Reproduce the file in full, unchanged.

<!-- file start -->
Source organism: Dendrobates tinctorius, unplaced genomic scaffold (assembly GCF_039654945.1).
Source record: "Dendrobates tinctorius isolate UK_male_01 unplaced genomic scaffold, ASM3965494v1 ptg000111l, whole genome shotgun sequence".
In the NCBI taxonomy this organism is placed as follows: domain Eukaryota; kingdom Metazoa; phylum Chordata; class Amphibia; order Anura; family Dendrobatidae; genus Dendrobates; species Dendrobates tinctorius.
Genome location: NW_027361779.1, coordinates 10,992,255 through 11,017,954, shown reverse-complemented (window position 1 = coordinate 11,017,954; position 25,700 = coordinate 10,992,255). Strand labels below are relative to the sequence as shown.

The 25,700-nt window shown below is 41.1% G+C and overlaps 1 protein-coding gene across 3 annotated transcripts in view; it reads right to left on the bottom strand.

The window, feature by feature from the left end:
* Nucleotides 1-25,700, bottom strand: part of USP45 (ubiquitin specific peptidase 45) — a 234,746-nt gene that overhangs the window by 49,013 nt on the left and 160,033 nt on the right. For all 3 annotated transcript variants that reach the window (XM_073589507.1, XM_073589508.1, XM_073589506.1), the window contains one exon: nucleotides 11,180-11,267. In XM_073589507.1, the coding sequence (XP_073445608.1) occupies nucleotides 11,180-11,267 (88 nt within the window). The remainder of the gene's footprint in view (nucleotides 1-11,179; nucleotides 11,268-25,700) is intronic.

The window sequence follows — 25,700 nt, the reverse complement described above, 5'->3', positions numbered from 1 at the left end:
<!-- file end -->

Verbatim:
Source organism: Dendrobates tinctorius, unplaced genomic scaffold (assembly GCF_039654945.1).
Source record: "Dendrobates tinctorius isolate UK_male_01 unplaced genomic scaffold, ASM3965494v1 ptg000111l, whole genome shotgun sequence".
In the NCBI taxonomy this organism is placed as follows: domain Eukaryota; kingdom Metazoa; phylum Chordata; class Amphibia; order Anura; family Dendrobatidae; genus Dendrobates; species Dendrobates tinctorius.
Genome location: NW_027361779.1, coordinates 10,992,255 through 11,017,954, shown reverse-complemented (window position 1 = coordinate 11,017,954; position 25,700 = coordinate 10,992,255). Strand labels below are relative to the sequence as shown.

The 25,700-nt window shown below is 41.1% G+C and overlaps 1 protein-coding gene across 3 annotated transcripts in view; it reads right to left on the bottom strand.

The window, feature by feature from the left end:
* Nucleotides 1-25,700, bottom strand: part of USP45 (ubiquitin specific peptidase 45) — a 234,746-nt gene that overhangs the window by 49,013 nt on the left and 160,033 nt on the right. For all 3 annotated transcript variants that reach the window (XM_073589507.1, XM_073589508.1, XM_073589506.1), the window contains one exon: nucleotides 11,180-11,267. In XM_073589507.1, the coding sequence (XP_073445608.1) occupies nucleotides 11,180-11,267 (88 nt within the window). The remainder of the gene's footprint in view (nucleotides 1-11,179; nucleotides 11,268-25,700) is intronic.

The window sequence follows — 25,700 nt, the reverse complement described above, 5'->3', positions numbered from 1 at the left end: